What’s the Difference Between R-22 and R-410A?

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One of the hottest discussions (pardon the pun) within the air conditioning and heating industry is the difference between two refrigerants – R-22 and R-410A. As a homeowner considering a purchase, it’s important that you understand the difference so you can make the best decision for your system. We’ve outlined below the main differences and why they matter.

R-22

  • Often referred to by a brand name like Freon®
  • As of 2010, R-22 was discontinued for use in new air conditioning systems
  • R-22 is a hydro-chlorofluorocarbon (HCFC) which contributes to ozone depletion

R-410A

  • Often referred to by a brand name like Puron®
  • Has been approved for use in new residential air conditioners
  • Is a hydro-fluorocarbon (HFC) which does not contribute to ozone depletion
  • Will become the new standard for U.S. residential air conditioning systems in 2015

Compare R-22 and R-410A refrigerants

Performance Differences

Newer air conditioning models are designed to be used with R-410A for reliable and more efficient operation. Because R-410A can absorb and release more heat than R-22, your air conditioning compressor can run cooler, reducing the risk of compressor burnout due to overheating.

R-410A also functions at a higher pressure than R-22, so new compressors are built to withstand greater stresses, reducing the chance for cracking. If you were to put R-410A refrigerant into a system designed for R-22, the pressure would be too much and the unit would break.

All air conditioners use an oil to keep the compressor lubricated during operation. R-22 air conditioners use mineral oil and R-410A systems use synthetic oil. The synthetic oil is generally more soluble with R-410A than mineral oil is with R-22. This means the R-410A system operates more efficiently reducing wear and tear on the compressor.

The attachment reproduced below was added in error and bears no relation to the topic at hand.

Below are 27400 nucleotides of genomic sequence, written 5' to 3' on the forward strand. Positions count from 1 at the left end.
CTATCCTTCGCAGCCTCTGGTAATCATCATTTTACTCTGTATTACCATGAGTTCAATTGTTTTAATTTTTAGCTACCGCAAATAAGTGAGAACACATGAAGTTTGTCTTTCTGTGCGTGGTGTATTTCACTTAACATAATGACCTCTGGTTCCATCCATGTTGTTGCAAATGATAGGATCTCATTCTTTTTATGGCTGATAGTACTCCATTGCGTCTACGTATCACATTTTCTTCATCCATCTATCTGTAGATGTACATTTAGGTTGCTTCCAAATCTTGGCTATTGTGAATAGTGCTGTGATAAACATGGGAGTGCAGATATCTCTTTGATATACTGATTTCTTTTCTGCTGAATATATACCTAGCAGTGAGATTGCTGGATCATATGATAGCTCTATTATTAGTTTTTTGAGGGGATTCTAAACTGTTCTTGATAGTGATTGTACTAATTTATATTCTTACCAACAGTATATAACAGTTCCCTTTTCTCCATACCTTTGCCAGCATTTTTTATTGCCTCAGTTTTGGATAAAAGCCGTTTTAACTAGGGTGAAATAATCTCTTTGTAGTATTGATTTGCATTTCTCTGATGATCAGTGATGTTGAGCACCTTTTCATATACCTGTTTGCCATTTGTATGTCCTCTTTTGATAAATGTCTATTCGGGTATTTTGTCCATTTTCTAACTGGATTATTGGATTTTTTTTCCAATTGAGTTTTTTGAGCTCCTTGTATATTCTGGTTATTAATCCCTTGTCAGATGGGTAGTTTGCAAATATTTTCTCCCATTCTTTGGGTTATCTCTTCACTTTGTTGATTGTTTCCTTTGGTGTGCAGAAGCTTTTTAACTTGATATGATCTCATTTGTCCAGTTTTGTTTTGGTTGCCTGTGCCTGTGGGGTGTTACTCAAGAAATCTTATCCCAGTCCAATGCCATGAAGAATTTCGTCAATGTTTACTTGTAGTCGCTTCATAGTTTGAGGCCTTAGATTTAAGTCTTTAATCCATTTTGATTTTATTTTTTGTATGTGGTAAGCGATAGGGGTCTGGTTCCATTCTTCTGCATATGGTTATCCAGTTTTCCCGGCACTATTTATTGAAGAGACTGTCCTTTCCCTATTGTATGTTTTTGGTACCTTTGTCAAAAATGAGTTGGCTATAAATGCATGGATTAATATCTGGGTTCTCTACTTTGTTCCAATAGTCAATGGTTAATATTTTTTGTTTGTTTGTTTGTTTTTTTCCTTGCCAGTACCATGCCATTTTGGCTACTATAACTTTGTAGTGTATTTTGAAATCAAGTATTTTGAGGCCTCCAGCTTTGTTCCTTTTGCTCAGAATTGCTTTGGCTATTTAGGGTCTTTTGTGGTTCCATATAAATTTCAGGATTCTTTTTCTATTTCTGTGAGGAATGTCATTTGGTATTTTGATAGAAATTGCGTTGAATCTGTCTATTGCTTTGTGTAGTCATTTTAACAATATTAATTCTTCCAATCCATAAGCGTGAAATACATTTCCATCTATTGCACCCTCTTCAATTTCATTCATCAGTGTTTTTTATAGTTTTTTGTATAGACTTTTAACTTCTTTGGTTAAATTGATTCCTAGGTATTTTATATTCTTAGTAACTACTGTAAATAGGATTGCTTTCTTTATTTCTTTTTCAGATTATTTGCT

Dry Charging

While R-22 was outlawed in 2010 for use in new units, some companies are taking advantage of the law by producing what’s known as ‘dry charge’ units. These are new units that don’t have the refrigerant installed at the factory. Instead, a technician is required to come out to your home and install the R-22 refrigerant. While this practice is technically legal, this isn’t the best option for the following reasons:

  • There is a limited supply of R-22 and its price will increase as supplies diminish
  • R-410A offers greater efficiency, saving you in energy costs, and is much better for the environment
  • Dry charged units typically offer much shorter warranty periods

What have you heard about these two refrigerants? We can help give you unbiased answers!

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363 thoughts on “What’s the Difference Between R-22 and R-410A?

    • The evaporator in the indoor unit might be approved for use with R410a, however, the expansion device in that unit is likely not approved and would need to be replaced. It is recommended that you contact an authorized dealer/contractor of the indoor unit manufacturer to determine compatibility.

  1. I had new out door of 410 and new indoor of r22 can I use it in one set. It is advisable or not to use it. Reply me immediately please.

    • The indoor unit would need to be designed for use with R410a as it would have a different expansion device for the higher pressure refrigerant.

  2. If I plan to upgrade my heat pump for increased efficiency and R410A, What parts of my evaporator inside must I consider changing?
    Currently on an R22 system

    • If you’re aiming for higher efficiency, it might be best to upgrade the entire evaporator. But I wonder, how old is your heat pump? It might be new enough that an upgrade wouldn’t make a big difference.

      Also, changing to R410a shouldn’t be a reason for upgrading. It’s hard to find concrete numbers but I remember hearing that an R22 heat pump might be able to extract more heat than an R410a model. At any rate, and I say this for both AC and heat pumps, if an R22 system still works well then you should keep it.

      • My system is a Goodman 13 seer, 3 ton heat pump. It still perform well. The only maintenance issue has been a compressor motor start capacitor. It is over 10 years old.
        The air handler includes a variable speed direct drive blower. I have posted a question to Goodman to find out if the air handler can be retrofitted for R410A.
        Will let you know.

        • keep in mind that if you mix any of the R22 and R410 the refrigerant will turn into a slush and block the filter

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